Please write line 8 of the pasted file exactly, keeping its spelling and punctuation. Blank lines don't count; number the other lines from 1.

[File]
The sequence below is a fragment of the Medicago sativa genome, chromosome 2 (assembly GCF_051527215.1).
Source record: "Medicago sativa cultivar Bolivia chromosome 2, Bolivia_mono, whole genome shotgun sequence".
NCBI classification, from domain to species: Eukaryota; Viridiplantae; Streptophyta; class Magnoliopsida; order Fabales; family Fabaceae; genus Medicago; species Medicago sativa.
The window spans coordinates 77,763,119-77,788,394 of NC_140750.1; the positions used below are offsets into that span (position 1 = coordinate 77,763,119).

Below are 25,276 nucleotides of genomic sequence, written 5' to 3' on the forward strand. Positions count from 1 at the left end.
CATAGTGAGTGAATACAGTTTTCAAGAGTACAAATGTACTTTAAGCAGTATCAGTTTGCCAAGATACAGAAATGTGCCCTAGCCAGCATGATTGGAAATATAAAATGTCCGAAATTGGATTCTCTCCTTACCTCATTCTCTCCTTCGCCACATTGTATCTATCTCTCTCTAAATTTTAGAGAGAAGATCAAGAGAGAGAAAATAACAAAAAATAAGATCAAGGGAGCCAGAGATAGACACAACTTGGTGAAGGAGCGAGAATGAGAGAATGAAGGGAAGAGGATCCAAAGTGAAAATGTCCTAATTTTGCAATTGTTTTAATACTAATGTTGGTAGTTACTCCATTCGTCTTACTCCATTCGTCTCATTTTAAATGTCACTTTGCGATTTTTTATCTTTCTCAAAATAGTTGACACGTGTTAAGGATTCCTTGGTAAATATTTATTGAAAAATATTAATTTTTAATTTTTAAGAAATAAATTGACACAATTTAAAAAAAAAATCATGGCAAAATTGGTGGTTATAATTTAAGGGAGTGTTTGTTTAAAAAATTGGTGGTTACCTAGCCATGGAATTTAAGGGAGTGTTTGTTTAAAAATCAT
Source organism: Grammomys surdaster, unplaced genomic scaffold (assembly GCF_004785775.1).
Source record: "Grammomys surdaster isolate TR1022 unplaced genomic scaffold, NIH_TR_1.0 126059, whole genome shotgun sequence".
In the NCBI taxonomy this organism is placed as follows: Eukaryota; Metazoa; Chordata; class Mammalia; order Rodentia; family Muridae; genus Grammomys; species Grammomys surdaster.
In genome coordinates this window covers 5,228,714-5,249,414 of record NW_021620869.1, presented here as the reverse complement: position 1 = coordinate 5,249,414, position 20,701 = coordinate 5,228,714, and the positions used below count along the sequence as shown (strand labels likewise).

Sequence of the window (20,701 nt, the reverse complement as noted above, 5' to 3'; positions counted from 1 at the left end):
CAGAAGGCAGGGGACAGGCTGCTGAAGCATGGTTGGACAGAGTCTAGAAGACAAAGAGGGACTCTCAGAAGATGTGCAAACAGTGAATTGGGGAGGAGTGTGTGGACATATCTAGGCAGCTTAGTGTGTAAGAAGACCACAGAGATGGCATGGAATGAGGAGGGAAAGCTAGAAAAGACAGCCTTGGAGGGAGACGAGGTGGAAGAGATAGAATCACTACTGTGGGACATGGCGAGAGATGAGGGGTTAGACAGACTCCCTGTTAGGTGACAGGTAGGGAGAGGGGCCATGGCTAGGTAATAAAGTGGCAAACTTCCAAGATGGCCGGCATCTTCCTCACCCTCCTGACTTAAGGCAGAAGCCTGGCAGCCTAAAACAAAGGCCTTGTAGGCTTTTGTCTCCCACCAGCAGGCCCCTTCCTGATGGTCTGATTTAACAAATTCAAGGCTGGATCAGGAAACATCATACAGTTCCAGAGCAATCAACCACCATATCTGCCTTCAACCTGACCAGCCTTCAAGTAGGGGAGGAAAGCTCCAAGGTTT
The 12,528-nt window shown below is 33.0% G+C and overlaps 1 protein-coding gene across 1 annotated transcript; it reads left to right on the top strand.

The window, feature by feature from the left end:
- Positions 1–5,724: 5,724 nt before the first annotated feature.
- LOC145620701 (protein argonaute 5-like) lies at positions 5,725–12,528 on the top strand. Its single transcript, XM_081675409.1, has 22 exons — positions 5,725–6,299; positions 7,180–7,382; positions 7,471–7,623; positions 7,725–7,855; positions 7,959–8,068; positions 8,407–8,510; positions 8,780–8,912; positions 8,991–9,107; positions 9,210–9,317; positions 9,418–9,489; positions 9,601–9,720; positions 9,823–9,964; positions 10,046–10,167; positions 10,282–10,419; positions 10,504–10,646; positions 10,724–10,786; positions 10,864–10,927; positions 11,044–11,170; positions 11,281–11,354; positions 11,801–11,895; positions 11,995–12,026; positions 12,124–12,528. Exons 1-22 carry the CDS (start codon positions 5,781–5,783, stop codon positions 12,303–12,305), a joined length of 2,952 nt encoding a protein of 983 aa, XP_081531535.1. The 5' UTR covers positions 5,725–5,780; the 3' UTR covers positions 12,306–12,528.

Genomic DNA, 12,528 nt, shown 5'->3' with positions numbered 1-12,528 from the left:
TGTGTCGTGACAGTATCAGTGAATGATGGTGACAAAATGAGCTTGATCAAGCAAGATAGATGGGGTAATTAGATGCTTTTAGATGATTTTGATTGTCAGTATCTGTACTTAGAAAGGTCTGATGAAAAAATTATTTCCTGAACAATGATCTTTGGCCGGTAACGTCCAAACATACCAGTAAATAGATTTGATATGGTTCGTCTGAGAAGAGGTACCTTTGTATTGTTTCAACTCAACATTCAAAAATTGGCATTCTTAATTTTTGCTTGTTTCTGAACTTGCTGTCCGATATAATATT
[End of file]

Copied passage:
Source record: "Grammomys surdaster isolate TR1022 unplaced genomic scaffold, NIH_TR_1.0 126059, whole genome shotgun sequence".